**Modern Mechanical Engineering** Vol.2 No.4(2012), Article ID:25136,10 pages DOI:10.4236/mme.2012.24021

Experimental and Numerical Study of Impact of Air Filter Holes Masking on Altitude at Heavy-Duty Diesel Engine

^{1}Department of Mechanical Engineering, Babol Universityof Tecjnology, Babol, Iran

^{2}Iran Heavy Diesel Engine Mfg Co (DESA), Amol, Iran

Email: ^{*}mjk132@gmail.com

Received October 22, 2011; revised November 28, 2011; accepted December 10, 2011

**Keywords:** Heavy-Duty engine; Pressure drop; Altitude; Mass flow rate

ABSTRACT

At high altitudes, power of an internal combustion engine reduces due to air density reduction. In turbocharged diesel engine this issue affects the performance of the compressor and can result in unstable operation of the turbocharger if the power is not decreased by engine actuator. Mainly for testing the effects of altitude in the test room, air throttle valve and combustion air handling unit were used to reduce the suction air pressure. Easier and cheaper solution to consider effect of altitude on engine performance is to mask part of the air filter to reduce the suction pressure. In this paper, pressure drop against 0%, 26%, 52%, 66% and 74% of air filter hole’s masking for different mass flow rates has been studied by computational fluid dynamics. The analysis output mass flow rate-pressure diagram for the air filter, will be used as input data in the GT-Power software which is a one-dimensional computational fluid dynamics software and the effect of masking on altitude and performance at different revolutions per minute of the engine is investigated. Also, an experimental and computational fluid dynamics study was carried out to predict altitude against different proportions of air filter hole’s masking at 1000 rpm. The predicted results are validated by comparing with those of experimental data. A good agreement between the predicted and experimental values ensures the accuracy of the numerical predictions with the present work.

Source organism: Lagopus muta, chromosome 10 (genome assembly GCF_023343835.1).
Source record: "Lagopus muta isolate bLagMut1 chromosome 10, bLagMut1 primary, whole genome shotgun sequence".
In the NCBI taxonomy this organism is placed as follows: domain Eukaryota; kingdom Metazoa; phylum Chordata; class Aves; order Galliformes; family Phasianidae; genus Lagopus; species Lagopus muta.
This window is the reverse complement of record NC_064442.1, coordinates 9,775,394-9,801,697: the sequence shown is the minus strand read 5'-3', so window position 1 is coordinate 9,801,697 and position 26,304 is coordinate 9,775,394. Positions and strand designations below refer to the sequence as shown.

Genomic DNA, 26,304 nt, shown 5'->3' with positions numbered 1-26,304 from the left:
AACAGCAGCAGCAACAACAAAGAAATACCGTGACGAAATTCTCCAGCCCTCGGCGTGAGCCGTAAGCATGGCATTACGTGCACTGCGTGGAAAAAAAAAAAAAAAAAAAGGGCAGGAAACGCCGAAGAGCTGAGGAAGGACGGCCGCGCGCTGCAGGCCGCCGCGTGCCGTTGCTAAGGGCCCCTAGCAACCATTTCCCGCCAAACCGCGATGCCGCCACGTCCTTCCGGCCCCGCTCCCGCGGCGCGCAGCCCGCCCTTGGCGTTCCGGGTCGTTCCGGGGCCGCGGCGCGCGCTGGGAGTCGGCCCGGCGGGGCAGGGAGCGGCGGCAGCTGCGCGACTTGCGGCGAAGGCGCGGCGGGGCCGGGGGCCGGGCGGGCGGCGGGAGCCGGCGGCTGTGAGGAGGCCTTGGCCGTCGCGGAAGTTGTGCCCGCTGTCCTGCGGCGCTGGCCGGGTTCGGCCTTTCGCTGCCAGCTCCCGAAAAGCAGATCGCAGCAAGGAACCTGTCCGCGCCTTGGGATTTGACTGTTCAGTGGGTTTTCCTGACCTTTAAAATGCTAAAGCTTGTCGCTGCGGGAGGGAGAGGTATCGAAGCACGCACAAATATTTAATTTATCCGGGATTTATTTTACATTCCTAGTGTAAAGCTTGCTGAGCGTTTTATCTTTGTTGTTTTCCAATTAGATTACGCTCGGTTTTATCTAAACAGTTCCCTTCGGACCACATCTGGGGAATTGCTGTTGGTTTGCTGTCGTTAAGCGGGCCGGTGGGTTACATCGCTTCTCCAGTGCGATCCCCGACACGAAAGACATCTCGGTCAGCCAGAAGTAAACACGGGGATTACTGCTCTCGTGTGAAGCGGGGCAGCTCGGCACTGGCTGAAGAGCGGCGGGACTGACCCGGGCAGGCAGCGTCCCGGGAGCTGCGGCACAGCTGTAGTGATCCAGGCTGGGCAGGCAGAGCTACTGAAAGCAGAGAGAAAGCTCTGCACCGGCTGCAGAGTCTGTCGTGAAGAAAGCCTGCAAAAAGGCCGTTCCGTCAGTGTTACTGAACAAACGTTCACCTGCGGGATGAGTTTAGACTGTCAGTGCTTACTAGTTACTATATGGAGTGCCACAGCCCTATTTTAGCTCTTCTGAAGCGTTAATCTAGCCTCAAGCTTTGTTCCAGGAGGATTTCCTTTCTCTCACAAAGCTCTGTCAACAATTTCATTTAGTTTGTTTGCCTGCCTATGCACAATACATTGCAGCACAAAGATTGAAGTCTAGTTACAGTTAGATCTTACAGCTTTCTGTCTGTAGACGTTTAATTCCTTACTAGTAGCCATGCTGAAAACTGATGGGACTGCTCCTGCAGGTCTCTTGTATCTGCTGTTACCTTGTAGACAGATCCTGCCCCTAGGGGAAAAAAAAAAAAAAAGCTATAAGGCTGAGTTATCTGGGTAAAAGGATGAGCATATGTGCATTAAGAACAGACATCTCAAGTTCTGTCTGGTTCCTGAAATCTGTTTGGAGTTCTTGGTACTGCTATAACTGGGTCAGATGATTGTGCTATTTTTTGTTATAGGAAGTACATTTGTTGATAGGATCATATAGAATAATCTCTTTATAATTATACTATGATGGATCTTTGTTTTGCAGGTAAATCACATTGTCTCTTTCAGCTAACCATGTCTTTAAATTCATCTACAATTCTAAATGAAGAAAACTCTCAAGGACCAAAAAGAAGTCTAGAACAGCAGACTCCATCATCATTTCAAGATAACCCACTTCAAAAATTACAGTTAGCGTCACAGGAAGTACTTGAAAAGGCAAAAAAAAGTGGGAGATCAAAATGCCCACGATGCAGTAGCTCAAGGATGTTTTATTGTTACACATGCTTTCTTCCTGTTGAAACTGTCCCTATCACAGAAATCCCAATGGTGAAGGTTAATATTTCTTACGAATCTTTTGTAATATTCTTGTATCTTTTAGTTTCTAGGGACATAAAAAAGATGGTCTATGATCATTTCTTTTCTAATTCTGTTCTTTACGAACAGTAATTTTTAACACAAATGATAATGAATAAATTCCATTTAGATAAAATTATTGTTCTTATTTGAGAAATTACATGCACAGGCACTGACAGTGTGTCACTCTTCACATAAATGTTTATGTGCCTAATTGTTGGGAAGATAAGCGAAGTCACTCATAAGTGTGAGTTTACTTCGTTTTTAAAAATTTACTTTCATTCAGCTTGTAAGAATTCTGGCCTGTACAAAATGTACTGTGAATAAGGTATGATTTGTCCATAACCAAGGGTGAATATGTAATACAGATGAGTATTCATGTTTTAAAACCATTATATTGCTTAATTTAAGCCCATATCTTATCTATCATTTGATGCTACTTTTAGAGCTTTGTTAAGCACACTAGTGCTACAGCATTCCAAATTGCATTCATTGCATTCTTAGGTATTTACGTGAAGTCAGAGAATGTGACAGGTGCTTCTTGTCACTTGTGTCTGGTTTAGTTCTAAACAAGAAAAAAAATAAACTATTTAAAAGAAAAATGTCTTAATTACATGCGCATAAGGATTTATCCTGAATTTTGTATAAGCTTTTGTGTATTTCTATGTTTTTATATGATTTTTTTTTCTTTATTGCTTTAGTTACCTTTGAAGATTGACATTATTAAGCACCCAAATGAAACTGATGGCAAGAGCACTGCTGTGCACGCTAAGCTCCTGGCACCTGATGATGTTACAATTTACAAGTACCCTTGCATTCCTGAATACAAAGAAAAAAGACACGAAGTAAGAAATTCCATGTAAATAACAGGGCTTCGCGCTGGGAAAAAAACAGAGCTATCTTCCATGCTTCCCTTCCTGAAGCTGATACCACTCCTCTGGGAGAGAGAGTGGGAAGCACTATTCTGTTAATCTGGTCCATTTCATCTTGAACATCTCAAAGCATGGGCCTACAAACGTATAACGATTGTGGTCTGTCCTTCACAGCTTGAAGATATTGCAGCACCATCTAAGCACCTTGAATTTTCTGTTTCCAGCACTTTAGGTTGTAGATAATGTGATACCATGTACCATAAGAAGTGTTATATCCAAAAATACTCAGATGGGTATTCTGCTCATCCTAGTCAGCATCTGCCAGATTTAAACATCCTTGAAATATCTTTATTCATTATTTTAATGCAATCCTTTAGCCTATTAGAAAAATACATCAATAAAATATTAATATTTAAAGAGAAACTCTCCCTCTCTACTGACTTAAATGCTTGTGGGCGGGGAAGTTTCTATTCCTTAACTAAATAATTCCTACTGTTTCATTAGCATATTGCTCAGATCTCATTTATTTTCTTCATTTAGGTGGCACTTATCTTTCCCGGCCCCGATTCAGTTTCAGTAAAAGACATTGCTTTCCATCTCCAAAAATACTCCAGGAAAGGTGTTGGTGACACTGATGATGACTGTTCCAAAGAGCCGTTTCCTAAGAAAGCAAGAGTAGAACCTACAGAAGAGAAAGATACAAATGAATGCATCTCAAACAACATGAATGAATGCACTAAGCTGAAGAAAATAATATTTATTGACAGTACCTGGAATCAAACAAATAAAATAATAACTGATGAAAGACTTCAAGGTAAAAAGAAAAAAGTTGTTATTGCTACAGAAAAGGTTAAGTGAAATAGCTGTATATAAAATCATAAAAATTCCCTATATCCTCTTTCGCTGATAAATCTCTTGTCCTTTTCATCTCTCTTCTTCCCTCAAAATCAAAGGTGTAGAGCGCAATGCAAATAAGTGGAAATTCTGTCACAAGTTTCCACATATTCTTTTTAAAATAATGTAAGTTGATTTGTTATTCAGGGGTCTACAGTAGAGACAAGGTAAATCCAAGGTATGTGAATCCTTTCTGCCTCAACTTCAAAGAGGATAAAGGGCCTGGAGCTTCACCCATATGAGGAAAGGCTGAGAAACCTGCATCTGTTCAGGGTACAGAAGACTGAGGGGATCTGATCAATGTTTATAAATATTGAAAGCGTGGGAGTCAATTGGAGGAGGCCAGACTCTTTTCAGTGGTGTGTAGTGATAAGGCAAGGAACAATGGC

1. Introduction